Today, the County of Santa Clara Board of Supervisors unanimously ratified the agreement reached with SEIU Local 521. The agreement will yield savings of nearly $78.1 million from all County funds over the two years.
“It took everyone working together and wanting to make this happen,” said County of Santa Clara Board President Dave Cortese. “I am proud of the way our employees conducted themselves throughout the negotiations during these very difficult economic times. The tough times are not over, but we are all going to continue talking and dealing with each other with respect.”
“When we use words like respect and dignified, we mean that our employees have been astute enough to understand the difficulty the County is faced with and have stepped up to do their part making tremendous sacrifice,” Cortese continued. “The creative thinking, ideas, willingness to put forward opportunities for the County to take advantage of, to make the adopted budget work, were numerous and in some cases brilliant.”
SEIU Local 521 represents 8,000 of the nearly 15,000 county employees in seven bargaining units. Among them are administrative, professional, clerical, blue collar, public health nurses, environmental health specialists, social service workers and the probation counselor safety employees.
Supervisor Liz Kniss echoed the sentiment after hearing from employee union representatives who thanked the Board for its willingness to listen to their counter proposals for achieving the required labor cost savings.
“The spirit in which you have come to speak with us this morning is so refreshing,” said Supervisor Liz Kniss. “The cooperation exhibited in finding solutions was exemplary. Compared to Congress our employee bargaining teams were fabulous. They demonstrated that when there is the will to do so, it is possible to reach meaningful compromise.”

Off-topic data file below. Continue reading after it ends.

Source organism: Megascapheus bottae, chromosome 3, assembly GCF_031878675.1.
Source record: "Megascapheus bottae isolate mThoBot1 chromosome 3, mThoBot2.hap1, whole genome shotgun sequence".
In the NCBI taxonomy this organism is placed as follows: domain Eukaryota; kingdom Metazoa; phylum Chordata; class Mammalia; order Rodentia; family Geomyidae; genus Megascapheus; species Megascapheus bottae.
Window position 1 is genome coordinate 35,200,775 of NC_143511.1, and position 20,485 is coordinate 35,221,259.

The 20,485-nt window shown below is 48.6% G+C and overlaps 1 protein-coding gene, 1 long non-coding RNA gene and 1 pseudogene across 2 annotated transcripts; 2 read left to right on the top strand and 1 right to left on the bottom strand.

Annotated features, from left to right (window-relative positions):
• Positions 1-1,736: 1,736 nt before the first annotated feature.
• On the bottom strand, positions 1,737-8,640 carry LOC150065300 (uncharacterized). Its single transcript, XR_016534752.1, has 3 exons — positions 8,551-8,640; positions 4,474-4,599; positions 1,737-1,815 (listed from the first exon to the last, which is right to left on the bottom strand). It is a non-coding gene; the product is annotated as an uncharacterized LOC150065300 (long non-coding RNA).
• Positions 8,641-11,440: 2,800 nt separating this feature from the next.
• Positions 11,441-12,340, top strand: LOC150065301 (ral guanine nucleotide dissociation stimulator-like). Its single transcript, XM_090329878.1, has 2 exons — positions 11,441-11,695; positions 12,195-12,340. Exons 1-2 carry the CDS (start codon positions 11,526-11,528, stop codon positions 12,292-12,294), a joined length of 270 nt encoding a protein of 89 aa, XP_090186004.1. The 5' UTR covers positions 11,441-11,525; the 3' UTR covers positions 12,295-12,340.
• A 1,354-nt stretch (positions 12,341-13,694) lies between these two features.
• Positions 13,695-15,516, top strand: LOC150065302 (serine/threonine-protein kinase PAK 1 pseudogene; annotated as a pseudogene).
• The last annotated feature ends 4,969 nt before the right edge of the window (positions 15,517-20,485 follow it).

“Everyone working on these negotiations kept them at a very professional level,” said Supervisor Ken Yeager. “That is why we were able to reach an agreement. We all know that the tough times are not over and it is not clear how the current economic crisis is going to play out.” Yeager continued, “The fact that we have respect for each other and really care about each other will serve us well. Ours is a long-term relationship, one that we want to ensure stays intact.”
“This was my first experience with County negotiations,” said Supervisor Mike Wasserman, whose previous experience was at the city level. “What was so impressive, during the meetings I participated in is that the groups came forward with ideas and solutions, not just complaints. At the end of the day, the various contracts were equitable and fair. The economy sucks, but we are all in this together. I was very impressed by all involved.”
SEIU employees will take 10 unpaid furlough days off during the year. Also, County holidays will be reduced from 12 to 8 the first year. New hires will be paid at 10 percent below the current minimum salary for existing jobs. Employees will contribute two percent more of their salary towards retirement, for a total of six percent. Employees will now pay more for health plan copayments, depending on the health plan. Also, for the first time, current employees are paying contributions towards future premiums for retiree health benefit costs. The value of the first year savings is $45.2 million for all County funds. In year two, employees will be required to take four unpaid furlough days and only two holidays are eliminated. The value of the second year savings is $32.9 million for a combined total of $78.1 million of all County funds, including the General Fund.
“We are happy to get a contract today and we are thankful to everyone for that,” said Supervisor George Shirakawa. “But we must not forget that this contract will have a severe impact on employees, especially families at the lower end of the wage spectrum. We can’t forget that.”
“Today is a time to celebrate our fabulous employees. It is a very difficult financial time. It is difficult to have concessions on the table. It is very difficult for everyone to consider the stresses and challenges financially. I want to thank the members of SEIU. They have demonstrated that they care deeply about the services they provide to the people of Santa Clara County. They care deeply about the County, so they came to the table and did their part. For that we will forever be grateful. It is a fabulous team effort.”
Media Contact: Gwendolyn Mitchell/Laurel Anderson, Office of Public Affairs, (408) 299-5119
Posted: August 9, 2011